This boyish streak shows up splendidly in Hanks' turn as Lovell--when he's told he must return to Earth without landing on the moon, his face wears the droopy pout of a kid who's gotten as far as the Disneyland parking lot before being told that he must turn around and go home. Lovell's disappointment is almost equal to his fear for his life. If Kaufman had directed, he might have viewed this whole aspect of the film--the great phallic ship made to turn back from its target because of a leak--as a kind of cosmic coitus interruptus. But with Howard at the helm, Hanks becomes Opie Taylor, told to go home early from the fishing hole.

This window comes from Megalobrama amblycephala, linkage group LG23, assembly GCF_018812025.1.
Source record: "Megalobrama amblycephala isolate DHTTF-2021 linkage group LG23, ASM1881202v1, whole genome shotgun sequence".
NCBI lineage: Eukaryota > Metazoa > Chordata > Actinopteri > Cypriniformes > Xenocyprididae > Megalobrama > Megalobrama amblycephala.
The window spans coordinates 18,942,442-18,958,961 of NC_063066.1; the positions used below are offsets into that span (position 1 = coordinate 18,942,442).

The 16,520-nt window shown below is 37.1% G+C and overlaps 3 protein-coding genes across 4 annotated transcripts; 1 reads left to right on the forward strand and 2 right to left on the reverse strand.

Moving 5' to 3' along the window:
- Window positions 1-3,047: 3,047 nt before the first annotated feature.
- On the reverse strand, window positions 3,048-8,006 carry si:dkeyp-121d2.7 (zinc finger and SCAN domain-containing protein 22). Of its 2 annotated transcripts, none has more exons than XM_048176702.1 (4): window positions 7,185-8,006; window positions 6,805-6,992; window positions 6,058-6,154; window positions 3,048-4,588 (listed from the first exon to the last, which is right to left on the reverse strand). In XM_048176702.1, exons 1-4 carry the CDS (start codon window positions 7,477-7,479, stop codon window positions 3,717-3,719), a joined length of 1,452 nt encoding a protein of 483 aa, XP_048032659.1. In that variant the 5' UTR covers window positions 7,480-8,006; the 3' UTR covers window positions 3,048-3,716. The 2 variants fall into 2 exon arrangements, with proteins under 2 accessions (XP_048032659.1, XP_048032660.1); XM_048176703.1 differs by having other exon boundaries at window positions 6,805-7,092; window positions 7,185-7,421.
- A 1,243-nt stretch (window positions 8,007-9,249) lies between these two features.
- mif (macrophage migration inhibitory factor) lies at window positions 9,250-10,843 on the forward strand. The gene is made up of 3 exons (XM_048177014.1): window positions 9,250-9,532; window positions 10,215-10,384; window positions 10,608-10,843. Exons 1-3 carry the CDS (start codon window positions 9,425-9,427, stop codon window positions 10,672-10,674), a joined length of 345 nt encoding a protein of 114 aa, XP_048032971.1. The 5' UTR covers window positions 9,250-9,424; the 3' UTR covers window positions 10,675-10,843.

Hanks, Kevin Bacon as Swigert, Gary Sinise as Ken Mattingly and especially Bill Paxton as the Mississippian Haise all capture the astronaut thing--how hard they all tried to be Gary Cooper, and how often they succeeded only in making themselves seem bland and unmemorable. But Howard, rather than mocking these men for their blandness, uses it to make them more poignant. Part of what makes Hanks so appropriate to star in Apollo 13 is that his character is a limited man in an incongruously awesome situation. In the typical Apollo astronaut, there appears to have been more than a little Forrest Gump.

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